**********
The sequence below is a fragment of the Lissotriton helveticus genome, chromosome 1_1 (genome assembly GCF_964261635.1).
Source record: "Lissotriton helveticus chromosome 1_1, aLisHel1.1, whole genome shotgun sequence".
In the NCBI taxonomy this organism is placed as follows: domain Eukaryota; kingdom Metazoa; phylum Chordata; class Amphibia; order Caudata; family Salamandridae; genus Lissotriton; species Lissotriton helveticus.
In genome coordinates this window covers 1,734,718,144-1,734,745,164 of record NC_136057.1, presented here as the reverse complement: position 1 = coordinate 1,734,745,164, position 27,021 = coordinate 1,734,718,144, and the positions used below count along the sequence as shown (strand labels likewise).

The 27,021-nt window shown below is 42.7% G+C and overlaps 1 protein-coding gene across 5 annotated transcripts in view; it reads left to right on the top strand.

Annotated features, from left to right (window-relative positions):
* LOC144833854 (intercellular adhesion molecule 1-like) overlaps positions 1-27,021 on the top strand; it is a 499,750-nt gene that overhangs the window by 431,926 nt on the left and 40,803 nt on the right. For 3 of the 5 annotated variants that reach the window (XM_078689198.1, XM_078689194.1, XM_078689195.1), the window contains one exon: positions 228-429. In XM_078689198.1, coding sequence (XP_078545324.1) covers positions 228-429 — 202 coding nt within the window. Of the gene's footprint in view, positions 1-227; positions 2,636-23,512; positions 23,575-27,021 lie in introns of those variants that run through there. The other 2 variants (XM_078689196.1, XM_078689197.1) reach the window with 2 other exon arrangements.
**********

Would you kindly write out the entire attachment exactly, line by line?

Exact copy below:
The sequence below is a fragment of the Lissotriton helveticus genome, chromosome 1_1 (genome assembly GCF_964261635.1).
Source record: "Lissotriton helveticus chromosome 1_1, aLisHel1.1, whole genome shotgun sequence".
In the NCBI taxonomy this organism is placed as follows: domain Eukaryota; kingdom Metazoa; phylum Chordata; class Amphibia; order Caudata; family Salamandridae; genus Lissotriton; species Lissotriton helveticus.
In genome coordinates this window covers 1,734,718,144-1,734,745,164 of record NC_136057.1, presented here as the reverse complement: position 1 = coordinate 1,734,745,164, position 27,021 = coordinate 1,734,718,144, and the positions used below count along the sequence as shown (strand labels likewise).

The 27,021-nt window shown below is 42.7% G+C and overlaps 1 protein-coding gene across 5 annotated transcripts in view; it reads left to right on the top strand.

Annotated features, from left to right (window-relative positions):
* LOC144833854 (intercellular adhesion molecule 1-like) overlaps positions 1-27,021 on the top strand; it is a 499,750-nt gene that overhangs the window by 431,926 nt on the left and 40,803 nt on the right. For 3 of the 5 annotated variants that reach the window (XM_078689198.1, XM_078689194.1, XM_078689195.1), the window contains one exon: positions 228-429. In XM_078689198.1, coding sequence (XP_078545324.1) covers positions 228-429 — 202 coding nt within the window. Of the gene's footprint in view, positions 1-227; positions 2,636-23,512; positions 23,575-27,021 lie in introns of those variants that run through there. The other 2 variants (XM_078689196.1, XM_078689197.1) reach the window with 2 other exon arrangements.